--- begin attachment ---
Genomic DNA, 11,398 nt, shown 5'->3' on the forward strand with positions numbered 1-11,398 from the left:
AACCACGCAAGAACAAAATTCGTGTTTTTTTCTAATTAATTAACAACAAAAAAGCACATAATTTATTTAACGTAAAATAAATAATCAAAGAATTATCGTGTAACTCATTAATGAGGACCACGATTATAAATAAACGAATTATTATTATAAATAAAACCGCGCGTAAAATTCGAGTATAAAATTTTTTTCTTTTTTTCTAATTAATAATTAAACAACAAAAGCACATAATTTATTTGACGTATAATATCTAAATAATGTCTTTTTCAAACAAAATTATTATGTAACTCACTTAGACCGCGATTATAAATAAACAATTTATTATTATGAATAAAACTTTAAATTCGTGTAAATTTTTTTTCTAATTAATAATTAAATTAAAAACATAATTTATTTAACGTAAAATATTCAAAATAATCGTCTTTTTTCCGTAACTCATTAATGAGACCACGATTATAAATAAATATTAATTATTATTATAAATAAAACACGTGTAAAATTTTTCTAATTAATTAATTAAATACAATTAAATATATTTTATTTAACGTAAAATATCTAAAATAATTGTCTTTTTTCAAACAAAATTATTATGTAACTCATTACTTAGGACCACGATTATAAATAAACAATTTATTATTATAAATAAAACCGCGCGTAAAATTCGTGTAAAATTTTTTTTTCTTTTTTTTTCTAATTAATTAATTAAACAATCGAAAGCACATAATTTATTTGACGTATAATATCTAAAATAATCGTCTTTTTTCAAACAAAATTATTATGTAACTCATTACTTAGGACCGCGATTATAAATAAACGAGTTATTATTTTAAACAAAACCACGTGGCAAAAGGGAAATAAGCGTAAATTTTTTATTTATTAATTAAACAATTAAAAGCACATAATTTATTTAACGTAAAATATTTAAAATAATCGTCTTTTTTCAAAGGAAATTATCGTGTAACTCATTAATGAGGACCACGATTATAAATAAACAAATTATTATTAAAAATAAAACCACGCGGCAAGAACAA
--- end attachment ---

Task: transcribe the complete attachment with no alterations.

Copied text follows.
Genomic DNA, 11,398 nt, shown 5'->3' on the forward strand with positions numbered 1-11,398 from the left:
AACCACGCAAGAACAAAATTCGTGTTTTTTTCTAATTAATTAACAACAAAAAAGCACATAATTTATTTAACGTAAAATAAATAATCAAAGAATTATCGTGTAACTCATTAATGAGGACCACGATTATAAATAAACGAATTATTATTATAAATAAAACCGCGCGTAAAATTCGAGTATAAAATTTTTTTCTTTTTTTCTAATTAATAATTAAACAACAAAAGCACATAATTTATTTGACGTATAATATCTAAATAATGTCTTTTTCAAACAAAATTATTATGTAACTCACTTAGACCGCGATTATAAATAAACAATTTATTATTATGAATAAAACTTTAAATTCGTGTAAATTTTTTTTCTAATTAATAATTAAATTAAAAACATAATTTATTTAACGTAAAATATTCAAAATAATCGTCTTTTTTCCGTAACTCATTAATGAGACCACGATTATAAATAAATATTAATTATTATTATAAATAAAACACGTGTAAAATTTTTCTAATTAATTAATTAAATACAATTAAATATATTTTATTTAACGTAAAATATCTAAAATAATTGTCTTTTTTCAAACAAAATTATTATGTAACTCATTACTTAGGACCACGATTATAAATAAACAATTTATTATTATAAATAAAACCGCGCGTAAAATTCGTGTAAAATTTTTTTTTCTTTTTTTTTCTAATTAATTAATTAAACAATCGAAAGCACATAATTTATTTGACGTATAATATCTAAAATAATCGTCTTTTTTCAAACAAAATTATTATGTAACTCATTACTTAGGACCGCGATTATAAATAAACGAGTTATTATTTTAAACAAAACCACGTGGCAAAAGGGAAATAAGCGTAAATTTTTTATTTATTAATTAAACAATTAAAAGCACATAATTTATTTAACGTAAAATATTTAAAATAATCGTCTTTTTTCAAAGGAAATTATCGTGTAACTCATTAATGAGGACCACGATTATAAATAAACAAATTATTATTAAAAATAAAACCACGCGGCAAGAACAA